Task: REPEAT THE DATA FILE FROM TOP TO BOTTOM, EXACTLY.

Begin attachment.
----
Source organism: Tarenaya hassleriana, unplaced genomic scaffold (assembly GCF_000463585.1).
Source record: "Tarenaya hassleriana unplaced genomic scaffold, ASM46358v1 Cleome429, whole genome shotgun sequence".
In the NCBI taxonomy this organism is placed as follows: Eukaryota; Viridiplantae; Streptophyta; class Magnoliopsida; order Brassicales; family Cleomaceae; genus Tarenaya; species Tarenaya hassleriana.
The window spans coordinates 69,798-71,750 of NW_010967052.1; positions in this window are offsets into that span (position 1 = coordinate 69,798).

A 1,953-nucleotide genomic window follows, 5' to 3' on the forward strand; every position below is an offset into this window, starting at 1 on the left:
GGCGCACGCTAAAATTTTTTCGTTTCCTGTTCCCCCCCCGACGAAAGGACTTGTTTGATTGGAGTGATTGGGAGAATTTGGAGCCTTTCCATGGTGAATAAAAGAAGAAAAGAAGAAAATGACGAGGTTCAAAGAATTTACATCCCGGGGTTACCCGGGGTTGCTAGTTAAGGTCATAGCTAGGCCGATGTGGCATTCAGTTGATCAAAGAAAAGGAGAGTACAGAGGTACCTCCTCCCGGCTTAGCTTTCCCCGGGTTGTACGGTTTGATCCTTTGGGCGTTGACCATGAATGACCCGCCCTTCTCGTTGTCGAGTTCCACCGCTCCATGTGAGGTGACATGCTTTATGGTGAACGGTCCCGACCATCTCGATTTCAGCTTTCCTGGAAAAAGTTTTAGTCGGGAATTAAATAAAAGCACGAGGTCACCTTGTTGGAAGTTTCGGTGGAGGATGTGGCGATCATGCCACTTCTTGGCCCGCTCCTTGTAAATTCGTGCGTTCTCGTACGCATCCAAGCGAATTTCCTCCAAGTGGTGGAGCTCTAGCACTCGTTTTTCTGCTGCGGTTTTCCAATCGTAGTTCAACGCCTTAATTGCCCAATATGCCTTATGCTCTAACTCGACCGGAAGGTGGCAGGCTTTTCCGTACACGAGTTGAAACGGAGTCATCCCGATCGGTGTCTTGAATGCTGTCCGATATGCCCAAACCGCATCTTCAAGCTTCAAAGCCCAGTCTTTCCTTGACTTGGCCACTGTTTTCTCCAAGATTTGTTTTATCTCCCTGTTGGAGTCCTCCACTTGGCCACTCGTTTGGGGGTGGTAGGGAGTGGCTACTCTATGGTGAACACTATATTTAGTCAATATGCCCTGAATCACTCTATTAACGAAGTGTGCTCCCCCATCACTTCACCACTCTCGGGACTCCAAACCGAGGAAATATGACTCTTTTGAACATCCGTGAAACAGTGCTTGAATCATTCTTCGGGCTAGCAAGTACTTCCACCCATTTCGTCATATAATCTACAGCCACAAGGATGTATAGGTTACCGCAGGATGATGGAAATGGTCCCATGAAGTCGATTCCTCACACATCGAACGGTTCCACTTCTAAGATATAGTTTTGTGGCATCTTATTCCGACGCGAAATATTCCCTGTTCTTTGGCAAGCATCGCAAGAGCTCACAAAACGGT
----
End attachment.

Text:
Source organism: Tarenaya hassleriana, unplaced genomic scaffold (assembly GCF_000463585.1).
Source record: "Tarenaya hassleriana unplaced genomic scaffold, ASM46358v1 Cleome429, whole genome shotgun sequence".
In the NCBI taxonomy this organism is placed as follows: Eukaryota; Viridiplantae; Streptophyta; class Magnoliopsida; order Brassicales; family Cleomaceae; genus Tarenaya; species Tarenaya hassleriana.
The window spans coordinates 69,798-71,750 of NW_010967052.1; positions in this window are offsets into that span (position 1 = coordinate 69,798).

A 1,953-nucleotide genomic window follows, 5' to 3' on the forward strand; every position below is an offset into this window, starting at 1 on the left:
GGCGCACGCTAAAATTTTTTCGTTTCCTGTTCCCCCCCCGACGAAAGGACTTGTTTGATTGGAGTGATTGGGAGAATTTGGAGCCTTTCCATGGTGAATAAAAGAAGAAAAGAAGAAAATGACGAGGTTCAAAGAATTTACATCCCGGGGTTACCCGGGGTTGCTAGTTAAGGTCATAGCTAGGCCGATGTGGCATTCAGTTGATCAAAGAAAAGGAGAGTACAGAGGTACCTCCTCCCGGCTTAGCTTTCCCCGGGTTGTACGGTTTGATCCTTTGGGCGTTGACCATGAATGACCCGCCCTTCTCGTTGTCGAGTTCCACCGCTCCATGTGAGGTGACATGCTTTATGGTGAACGGTCCCGACCATCTCGATTTCAGCTTTCCTGGAAAAAGTTTTAGTCGGGAATTAAATAAAAGCACGAGGTCACCTTGTTGGAAGTTTCGGTGGAGGATGTGGCGATCATGCCACTTCTTGGCCCGCTCCTTGTAAATTCGTGCGTTCTCGTACGCATCCAAGCGAATTTCCTCCAAGTGGTGGAGCTCTAGCACTCGTTTTTCTGCTGCGGTTTTCCAATCGTAGTTCAACGCCTTAATTGCCCAATATGCCTTATGCTCTAACTCGACCGGAAGGTGGCAGGCTTTTCCGTACACGAGTTGAAACGGAGTCATCCCGATCGGTGTCTTGAATGCTGTCCGATATGCCCAAACCGCATCTTCAAGCTTCAAAGCCCAGTCTTTCCTTGACTTGGCCACTGTTTTCTCCAAGATTTGTTTTATCTCCCTGTTGGAGTCCTCCACTTGGCCACTCGTTTGGGGGTGGTAGGGAGTGGCTACTCTATGGTGAACACTATATTTAGTCAATATGCCCTGAATCACTCTATTAACGAAGTGTGCTCCCCCATCACTTCACCACTCTCGGGACTCCAAACCGAGGAAATATGACTCTTTTGAACATCCGTGAAACAGTGCTTGAATCATTCTTCGGGCTAGCAAGTACTTCCACCCATTTCGTCATATAATCTACAGCCACAAGGATGTATAGGTTACCGCAGGATGATGGAAATGGTCCCATGAAGTCGATTCCTCACACATCGAACGGTTCCACTTCTAAGATATAGTTTTGTGGCATCTTATTCCGACGCGAAATATTCCCTGTTCTTTGGCAAGCATCGCAAGAGCTCACAAAACGGT